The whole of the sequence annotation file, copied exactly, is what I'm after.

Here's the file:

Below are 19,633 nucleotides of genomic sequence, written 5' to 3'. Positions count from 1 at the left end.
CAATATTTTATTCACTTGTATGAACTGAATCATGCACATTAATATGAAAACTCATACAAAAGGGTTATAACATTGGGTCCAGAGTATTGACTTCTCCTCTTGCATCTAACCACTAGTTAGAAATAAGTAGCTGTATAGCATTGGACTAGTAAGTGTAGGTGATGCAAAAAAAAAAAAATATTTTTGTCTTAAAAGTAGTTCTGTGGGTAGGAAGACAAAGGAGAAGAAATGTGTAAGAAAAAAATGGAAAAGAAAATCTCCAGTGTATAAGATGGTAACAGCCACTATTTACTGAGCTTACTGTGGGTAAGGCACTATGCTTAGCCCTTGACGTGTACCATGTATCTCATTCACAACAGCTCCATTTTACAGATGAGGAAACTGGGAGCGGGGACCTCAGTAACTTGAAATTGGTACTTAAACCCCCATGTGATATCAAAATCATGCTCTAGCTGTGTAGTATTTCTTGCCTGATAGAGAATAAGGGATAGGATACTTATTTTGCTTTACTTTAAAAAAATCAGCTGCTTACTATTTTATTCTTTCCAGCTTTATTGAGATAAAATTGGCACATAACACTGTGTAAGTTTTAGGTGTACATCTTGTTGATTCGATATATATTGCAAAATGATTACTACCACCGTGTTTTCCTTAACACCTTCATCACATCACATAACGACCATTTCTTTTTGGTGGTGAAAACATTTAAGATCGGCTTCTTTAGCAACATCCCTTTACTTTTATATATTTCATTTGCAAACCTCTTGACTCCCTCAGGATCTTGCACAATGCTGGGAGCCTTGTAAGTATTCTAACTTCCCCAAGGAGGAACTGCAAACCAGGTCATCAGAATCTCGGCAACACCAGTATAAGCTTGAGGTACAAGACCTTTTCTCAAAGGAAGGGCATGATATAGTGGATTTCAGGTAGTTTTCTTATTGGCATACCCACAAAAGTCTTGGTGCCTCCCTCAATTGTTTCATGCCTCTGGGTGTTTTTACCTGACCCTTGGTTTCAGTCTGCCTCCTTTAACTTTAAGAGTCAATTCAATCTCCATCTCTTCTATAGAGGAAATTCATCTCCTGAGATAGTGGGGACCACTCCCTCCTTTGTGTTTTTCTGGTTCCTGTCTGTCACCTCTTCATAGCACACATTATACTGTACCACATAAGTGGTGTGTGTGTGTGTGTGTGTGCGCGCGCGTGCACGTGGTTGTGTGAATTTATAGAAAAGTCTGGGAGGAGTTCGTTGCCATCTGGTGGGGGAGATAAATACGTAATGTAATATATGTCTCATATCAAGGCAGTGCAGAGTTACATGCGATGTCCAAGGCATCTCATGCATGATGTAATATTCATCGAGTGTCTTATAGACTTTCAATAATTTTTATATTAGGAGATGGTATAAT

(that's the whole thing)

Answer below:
Below are 19,633 nucleotides of genomic sequence, written 5' to 3'. Positions count from 1 at the left end.
CAATATTTTATTCACTTGTATGAACTGAATCATGCACATTAATATGAAAACTCATACAAAAGGGTTATAACATTGGGTCCAGAGTATTGACTTCTCCTCTTGCATCTAACCACTAGTTAGAAATAAGTAGCTGTATAGCATTGGACTAGTAAGTGTAGGTGATGCAAAAAAAAAAAAATATTTTTGTCTTAAAAGTAGTTCTGTGGGTAGGAAGACAAAGGAGAAGAAATGTGTAAGAAAAAAATGGAAAAGAAAATCTCCAGTGTATAAGATGGTAACAGCCACTATTTACTGAGCTTACTGTGGGTAAGGCACTATGCTTAGCCCTTGACGTGTACCATGTATCTCATTCACAACAGCTCCATTTTACAGATGAGGAAACTGGGAGCGGGGACCTCAGTAACTTGAAATTGGTACTTAAACCCCCATGTGATATCAAAATCATGCTCTAGCTGTGTAGTATTTCTTGCCTGATAGAGAATAAGGGATAGGATACTTATTTTGCTTTACTTTAAAAAAATCAGCTGCTTACTATTTTATTCTTTCCAGCTTTATTGAGATAAAATTGGCACATAACACTGTGTAAGTTTTAGGTGTACATCTTGTTGATTCGATATATATTGCAAAATGATTACTACCACCGTGTTTTCCTTAACACCTTCATCACATCACATAACGACCATTTCTTTTTGGTGGTGAAAACATTTAAGATCGGCTTCTTTAGCAACATCCCTTTACTTTTATATATTTCATTTGCAAACCTCTTGACTCCCTCAGGATCTTGCACAATGCTGGGAGCCTTGTAAGTATTCTAACTTCCCCAAGGAGGAACTGCAAACCAGGTCATCAGAATCTCGGCAACACCAGTATAAGCTTGAGGTACAAGACCTTTTCTCAAAGGAAGGGCATGATATAGTGGATTTCAGGTAGTTTTCTTATTGGCATACCCACAAAAGTCTTGGTGCCTCCCTCAATTGTTTCATGCCTCTGGGTGTTTTTACCTGACCCTTGGTTTCAGTCTGCCTCCTTTAACTTTAAGAGTCAATTCAATCTCCATCTCTTCTATAGAGGAAATTCATCTCCTGAGATAGTGGGGACCACTCCCTCCTTTGTGTTTTTCTGGTTCCTGTCTGTCACCTCTTCATAGCACACATTATACTGTACCACATAAGTGGTGTGTGTGTGTGTGTGTGTGCGCGCGCGTGCACGTGGTTGTGTGAATTTATAGAAAAGTCTGGGAGGAGTTCGTTGCCATCTGGTGGGGGAGATAAATACGTAATGTAATATATGTCTCATATCAAGGCAGTGCAGAGTTACATGCGATGTCCAAGGCATCTCATGCATGATGTAATATTCATCGAGTGTCTTATAGACTTTCAATAATTTTTATATTAGGAGATGGTATAAT